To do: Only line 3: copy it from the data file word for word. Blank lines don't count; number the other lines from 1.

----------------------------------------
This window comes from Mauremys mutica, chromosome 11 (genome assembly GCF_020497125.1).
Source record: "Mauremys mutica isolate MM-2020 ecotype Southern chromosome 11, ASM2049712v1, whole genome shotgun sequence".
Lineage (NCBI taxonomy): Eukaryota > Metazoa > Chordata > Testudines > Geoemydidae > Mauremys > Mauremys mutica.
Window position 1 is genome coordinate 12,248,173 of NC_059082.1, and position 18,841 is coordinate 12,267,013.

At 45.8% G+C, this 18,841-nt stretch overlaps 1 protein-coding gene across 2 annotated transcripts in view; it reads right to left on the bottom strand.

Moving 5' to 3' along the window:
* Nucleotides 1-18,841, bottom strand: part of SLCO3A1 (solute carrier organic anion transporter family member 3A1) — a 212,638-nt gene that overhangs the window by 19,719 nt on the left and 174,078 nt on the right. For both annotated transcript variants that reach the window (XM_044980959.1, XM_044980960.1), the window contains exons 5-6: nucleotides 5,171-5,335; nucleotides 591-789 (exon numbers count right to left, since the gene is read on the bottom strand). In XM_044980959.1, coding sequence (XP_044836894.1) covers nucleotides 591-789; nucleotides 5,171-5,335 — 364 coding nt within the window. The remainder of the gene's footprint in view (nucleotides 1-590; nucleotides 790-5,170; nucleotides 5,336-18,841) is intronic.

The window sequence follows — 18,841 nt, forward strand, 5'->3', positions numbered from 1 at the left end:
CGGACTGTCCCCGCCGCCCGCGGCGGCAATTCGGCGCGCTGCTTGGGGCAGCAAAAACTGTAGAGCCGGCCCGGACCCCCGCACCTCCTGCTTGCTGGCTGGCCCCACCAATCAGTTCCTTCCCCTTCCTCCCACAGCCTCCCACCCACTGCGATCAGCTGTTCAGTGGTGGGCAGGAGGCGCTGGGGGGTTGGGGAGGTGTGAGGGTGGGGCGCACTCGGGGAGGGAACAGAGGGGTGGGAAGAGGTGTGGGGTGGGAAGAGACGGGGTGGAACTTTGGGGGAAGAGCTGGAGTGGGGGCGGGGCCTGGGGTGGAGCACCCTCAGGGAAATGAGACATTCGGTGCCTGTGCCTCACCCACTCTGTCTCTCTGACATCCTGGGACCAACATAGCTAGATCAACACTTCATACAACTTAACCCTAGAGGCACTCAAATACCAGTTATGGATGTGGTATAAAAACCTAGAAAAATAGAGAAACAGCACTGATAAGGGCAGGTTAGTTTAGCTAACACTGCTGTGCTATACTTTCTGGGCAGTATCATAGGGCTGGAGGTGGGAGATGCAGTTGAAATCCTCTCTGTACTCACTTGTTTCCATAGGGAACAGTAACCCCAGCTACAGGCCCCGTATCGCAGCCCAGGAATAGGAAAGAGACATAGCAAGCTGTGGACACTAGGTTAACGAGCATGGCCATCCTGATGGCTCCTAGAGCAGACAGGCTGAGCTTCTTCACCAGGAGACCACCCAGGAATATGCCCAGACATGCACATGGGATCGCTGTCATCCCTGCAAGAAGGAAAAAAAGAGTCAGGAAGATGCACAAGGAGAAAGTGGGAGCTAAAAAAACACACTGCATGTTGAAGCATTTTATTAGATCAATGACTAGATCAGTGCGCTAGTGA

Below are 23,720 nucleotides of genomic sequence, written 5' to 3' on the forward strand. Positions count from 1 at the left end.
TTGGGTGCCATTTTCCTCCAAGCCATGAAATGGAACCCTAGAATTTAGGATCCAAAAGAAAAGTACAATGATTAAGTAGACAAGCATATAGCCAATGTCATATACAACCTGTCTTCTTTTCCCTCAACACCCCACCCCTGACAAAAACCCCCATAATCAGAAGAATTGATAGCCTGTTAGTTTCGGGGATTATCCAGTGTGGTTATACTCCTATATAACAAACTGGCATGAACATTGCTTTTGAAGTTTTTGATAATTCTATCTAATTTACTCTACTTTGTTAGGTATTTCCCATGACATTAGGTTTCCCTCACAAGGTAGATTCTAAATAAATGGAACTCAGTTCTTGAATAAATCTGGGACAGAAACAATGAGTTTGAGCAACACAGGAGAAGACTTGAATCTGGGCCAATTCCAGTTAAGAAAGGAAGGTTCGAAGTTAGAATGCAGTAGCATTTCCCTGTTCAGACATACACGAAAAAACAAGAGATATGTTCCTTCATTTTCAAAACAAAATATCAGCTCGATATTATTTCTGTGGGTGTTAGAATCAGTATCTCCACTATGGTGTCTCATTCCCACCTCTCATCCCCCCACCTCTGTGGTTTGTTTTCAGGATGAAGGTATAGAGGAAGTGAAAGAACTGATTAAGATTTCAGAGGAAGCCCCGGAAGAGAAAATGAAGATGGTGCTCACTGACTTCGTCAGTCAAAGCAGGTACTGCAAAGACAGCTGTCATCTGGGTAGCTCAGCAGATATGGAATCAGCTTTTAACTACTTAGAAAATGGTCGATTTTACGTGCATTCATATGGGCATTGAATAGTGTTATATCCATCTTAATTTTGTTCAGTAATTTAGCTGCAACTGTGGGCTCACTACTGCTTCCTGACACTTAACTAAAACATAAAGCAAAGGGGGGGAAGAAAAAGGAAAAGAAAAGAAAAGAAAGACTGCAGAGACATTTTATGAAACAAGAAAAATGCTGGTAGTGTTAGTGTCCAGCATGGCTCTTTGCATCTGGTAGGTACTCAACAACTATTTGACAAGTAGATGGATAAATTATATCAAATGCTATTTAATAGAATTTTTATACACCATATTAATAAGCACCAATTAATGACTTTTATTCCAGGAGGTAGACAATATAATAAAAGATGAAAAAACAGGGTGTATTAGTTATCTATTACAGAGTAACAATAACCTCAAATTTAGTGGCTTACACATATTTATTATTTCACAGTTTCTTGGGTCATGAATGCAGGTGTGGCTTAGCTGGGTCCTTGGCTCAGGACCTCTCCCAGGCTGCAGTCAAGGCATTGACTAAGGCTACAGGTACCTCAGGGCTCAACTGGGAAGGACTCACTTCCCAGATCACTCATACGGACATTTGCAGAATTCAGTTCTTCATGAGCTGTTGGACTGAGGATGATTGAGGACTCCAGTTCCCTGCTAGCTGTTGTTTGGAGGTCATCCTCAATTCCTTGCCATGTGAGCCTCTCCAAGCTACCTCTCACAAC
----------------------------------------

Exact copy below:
Lineage (NCBI taxonomy): Eukaryota > Metazoa > Chordata > Testudines > Geoemydidae > Mauremys > Mauremys mutica.